If I unpicked my own experience a Labour councillor, it’s possible to discern some of the emerging signs of a cult then, a few years back. Some elements had always been there, going way back. Labour, more than any other mainstream party, hates its opponents. Hence badges at conference saying “I’ll never kiss a Tory”. Behind the joke there’s an element of seriousness. Many Labour Party members couldn’t conceive of liking anyone who doesn’t share their political views and membership. It genuinely believes that Tories are evil people. Bevan’s comment about the Tories being “worse than vermin” is a case in point. This may seem a trivial point but it has political consequences. Many Labour activists would rather let in a Tory government than sully their principles by going into coalition. Whoever it’s with – be it Liberal Democrats, SNP or Green – they are all agents of the devil and must be shunned. I made myself profoundly unpopular for working with, and getting along with, Tories and Liberal Democrats. Even the Greens, political pussycats that they are, were regarded by many Kirklees Labour councilors with a hatred bordering on the insane.

Hence Labour’s disdain for voting reform. Labour has colluded for decades in perpetuating our grossly unfair and undemocratic voting system. Its opposition to proportional representation is deep-rooted, despite the efforts of the Labour Campaign for Voting Reform. It’s also highly centralist, distrusting moves towards regional devolution and statist to its core. Whilst it isn’t a widely publicised facet of today’s politics, there is great animosity within the Labour leadership towards the Labour mayors such as Burnham and Rotheram.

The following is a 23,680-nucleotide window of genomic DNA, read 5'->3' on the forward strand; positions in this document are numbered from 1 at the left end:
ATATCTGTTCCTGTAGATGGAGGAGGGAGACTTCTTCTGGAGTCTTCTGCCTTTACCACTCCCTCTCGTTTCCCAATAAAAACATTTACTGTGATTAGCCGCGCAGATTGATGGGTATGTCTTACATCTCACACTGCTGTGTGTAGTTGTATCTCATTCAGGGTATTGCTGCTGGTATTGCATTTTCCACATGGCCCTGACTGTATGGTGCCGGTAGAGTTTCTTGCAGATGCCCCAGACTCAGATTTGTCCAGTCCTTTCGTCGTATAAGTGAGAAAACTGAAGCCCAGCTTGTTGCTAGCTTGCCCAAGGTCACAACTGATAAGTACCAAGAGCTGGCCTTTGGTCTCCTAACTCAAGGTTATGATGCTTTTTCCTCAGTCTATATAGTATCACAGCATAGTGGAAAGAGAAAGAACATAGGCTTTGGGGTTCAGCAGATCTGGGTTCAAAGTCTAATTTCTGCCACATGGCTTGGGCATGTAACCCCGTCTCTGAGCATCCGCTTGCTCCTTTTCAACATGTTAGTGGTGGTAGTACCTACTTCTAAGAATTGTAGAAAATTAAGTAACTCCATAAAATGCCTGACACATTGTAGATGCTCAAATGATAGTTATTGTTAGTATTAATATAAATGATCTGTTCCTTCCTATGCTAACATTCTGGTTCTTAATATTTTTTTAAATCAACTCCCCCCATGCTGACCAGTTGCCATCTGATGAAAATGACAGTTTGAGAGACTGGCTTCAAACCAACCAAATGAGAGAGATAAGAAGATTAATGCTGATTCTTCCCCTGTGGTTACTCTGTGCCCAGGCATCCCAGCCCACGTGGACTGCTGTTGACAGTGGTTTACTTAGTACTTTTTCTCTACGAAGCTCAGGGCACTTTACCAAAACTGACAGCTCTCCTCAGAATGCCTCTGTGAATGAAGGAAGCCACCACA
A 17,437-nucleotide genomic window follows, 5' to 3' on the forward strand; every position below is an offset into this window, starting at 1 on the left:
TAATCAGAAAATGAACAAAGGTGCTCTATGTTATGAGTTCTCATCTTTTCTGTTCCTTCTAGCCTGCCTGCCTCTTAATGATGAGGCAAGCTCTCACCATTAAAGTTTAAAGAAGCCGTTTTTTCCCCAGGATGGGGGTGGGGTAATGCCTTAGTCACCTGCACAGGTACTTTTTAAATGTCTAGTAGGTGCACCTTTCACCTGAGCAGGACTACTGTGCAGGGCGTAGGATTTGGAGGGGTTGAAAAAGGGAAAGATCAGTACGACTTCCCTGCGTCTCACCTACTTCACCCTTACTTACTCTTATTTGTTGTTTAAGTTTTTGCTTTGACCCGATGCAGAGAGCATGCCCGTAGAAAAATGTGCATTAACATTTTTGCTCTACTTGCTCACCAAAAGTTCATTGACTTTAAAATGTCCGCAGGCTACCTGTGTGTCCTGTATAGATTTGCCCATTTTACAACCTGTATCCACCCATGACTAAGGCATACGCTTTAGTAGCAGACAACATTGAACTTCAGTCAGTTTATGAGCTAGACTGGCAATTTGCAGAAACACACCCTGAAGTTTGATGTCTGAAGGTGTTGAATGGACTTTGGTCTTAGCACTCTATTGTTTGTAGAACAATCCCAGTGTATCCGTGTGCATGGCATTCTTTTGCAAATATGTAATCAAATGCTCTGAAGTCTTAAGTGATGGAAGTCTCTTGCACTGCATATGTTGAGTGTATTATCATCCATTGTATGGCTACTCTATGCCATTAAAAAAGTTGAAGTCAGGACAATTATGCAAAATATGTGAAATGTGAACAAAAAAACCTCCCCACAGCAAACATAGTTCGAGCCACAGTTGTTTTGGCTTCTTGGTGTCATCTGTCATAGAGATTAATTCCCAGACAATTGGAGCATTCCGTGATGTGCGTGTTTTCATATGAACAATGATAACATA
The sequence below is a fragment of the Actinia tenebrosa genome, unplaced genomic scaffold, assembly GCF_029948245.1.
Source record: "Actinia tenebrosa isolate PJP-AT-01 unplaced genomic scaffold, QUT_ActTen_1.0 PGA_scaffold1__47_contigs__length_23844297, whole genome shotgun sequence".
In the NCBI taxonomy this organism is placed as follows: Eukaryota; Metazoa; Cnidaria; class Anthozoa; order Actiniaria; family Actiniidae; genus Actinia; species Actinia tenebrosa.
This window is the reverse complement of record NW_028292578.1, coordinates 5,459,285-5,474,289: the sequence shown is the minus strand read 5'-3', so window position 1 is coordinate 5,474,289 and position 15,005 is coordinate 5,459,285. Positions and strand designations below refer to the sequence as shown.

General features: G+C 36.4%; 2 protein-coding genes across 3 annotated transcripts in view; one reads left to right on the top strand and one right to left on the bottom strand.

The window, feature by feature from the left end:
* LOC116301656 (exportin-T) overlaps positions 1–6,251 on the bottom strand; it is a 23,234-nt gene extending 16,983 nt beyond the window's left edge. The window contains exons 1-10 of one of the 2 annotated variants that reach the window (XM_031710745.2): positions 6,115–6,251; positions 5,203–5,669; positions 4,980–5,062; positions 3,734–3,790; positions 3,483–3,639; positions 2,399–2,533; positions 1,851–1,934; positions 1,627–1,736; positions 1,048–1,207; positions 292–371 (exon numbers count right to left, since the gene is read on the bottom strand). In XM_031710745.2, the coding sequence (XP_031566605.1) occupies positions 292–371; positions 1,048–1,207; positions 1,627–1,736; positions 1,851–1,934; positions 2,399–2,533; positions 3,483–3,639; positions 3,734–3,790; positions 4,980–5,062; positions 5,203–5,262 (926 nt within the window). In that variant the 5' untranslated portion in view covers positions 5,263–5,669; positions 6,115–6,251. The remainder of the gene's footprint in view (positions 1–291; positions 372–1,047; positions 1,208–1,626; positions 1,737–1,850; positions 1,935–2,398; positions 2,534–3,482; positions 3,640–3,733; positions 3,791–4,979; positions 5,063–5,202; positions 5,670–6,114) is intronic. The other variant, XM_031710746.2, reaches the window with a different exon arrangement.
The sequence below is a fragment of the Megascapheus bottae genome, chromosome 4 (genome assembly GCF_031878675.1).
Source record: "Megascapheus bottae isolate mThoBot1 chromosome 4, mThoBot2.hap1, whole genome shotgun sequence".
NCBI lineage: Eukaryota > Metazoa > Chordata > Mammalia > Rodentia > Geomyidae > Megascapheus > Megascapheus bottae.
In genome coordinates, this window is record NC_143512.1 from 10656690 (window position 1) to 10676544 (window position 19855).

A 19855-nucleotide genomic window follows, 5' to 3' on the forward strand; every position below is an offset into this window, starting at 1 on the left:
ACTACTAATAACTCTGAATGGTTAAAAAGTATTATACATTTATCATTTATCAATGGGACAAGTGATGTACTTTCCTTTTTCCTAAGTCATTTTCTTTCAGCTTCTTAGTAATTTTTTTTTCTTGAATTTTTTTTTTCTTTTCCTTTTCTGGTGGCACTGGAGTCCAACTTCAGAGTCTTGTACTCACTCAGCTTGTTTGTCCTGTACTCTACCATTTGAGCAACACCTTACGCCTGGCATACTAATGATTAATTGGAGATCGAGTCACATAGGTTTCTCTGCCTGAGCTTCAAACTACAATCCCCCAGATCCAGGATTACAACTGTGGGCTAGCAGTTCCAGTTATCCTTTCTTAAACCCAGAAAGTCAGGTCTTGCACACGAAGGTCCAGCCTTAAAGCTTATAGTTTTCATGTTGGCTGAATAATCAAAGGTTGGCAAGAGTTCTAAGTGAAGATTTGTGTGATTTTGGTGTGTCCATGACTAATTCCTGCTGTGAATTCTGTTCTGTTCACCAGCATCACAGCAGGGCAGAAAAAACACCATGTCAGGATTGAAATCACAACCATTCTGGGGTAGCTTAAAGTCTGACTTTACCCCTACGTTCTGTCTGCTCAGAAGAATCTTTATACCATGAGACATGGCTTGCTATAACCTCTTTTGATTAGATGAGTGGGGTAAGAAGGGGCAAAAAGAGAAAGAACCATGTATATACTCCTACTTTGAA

Why? Because they pose a threat of an alternative focus of power. And this is what it is all about. Labour wants to win power, on its own, with no help from anyone else thanks very much. Perhaps on one level that’s fair enough, and all political parties would like much the same. Except that most would accept that sometimes compromise is inevitable. It’s true that the Tories are probably more opposed to PR than even Labour, though I’d say they are willing to go into coalition if they have to, like with the Lib Dems whom they completely out-maneuvered in government anyway.

Yet the days of Labour commanding an overall majority in the House of Commons seem a thing of the past. Labour has lost its base in Scotland to the SNP and there’s little sign of that changing. Perhaps Plaid Cymru will overtake it in Wales. Labour lags behind at the polls generally, staying neck and neck with the Tories when they should be racing ahead. Why? Despite the surge in membership (which now seems to be receding) there remains a sense that ‘the many’ don’t trust Corbyn, seeing him as not ‘prime minister’ material. I’d say they are right.

Which brings us back to the original question – has Labour become a cult of Corbyn? I’d say it has. Despite Jeremy’s complete lack of political ideas (as opposed to slogans and outline policies) he has emerged, willingly or not, as a cult figure . It’s interesting that most ‘left-wing’ cult figures, ranging from Lenin and Stalin to Mao and Kim-il-Jung bolstered their cult status by a very rigid ideology. In the case of Corbyn there isn’t much to differentiate it from classic Bennism, which was always a bit short on theory. The sacred cows are ‘nationalisation’ e.g. for the railways, (forgetting that most of rail is government owned and controlled anyway) and other utilities, which may be more justified. The opportunities to promote a more radical decentralised form of socialism through extending co-operatives and mutuals is pushed aside in favour of centralised state ownership. By and large, its policies are about ‘quantitative’ reform rather than anything too radical. More money to be spent on this, that and t’other. The current democratic deficit in the UK is taken as given and not up for significant change.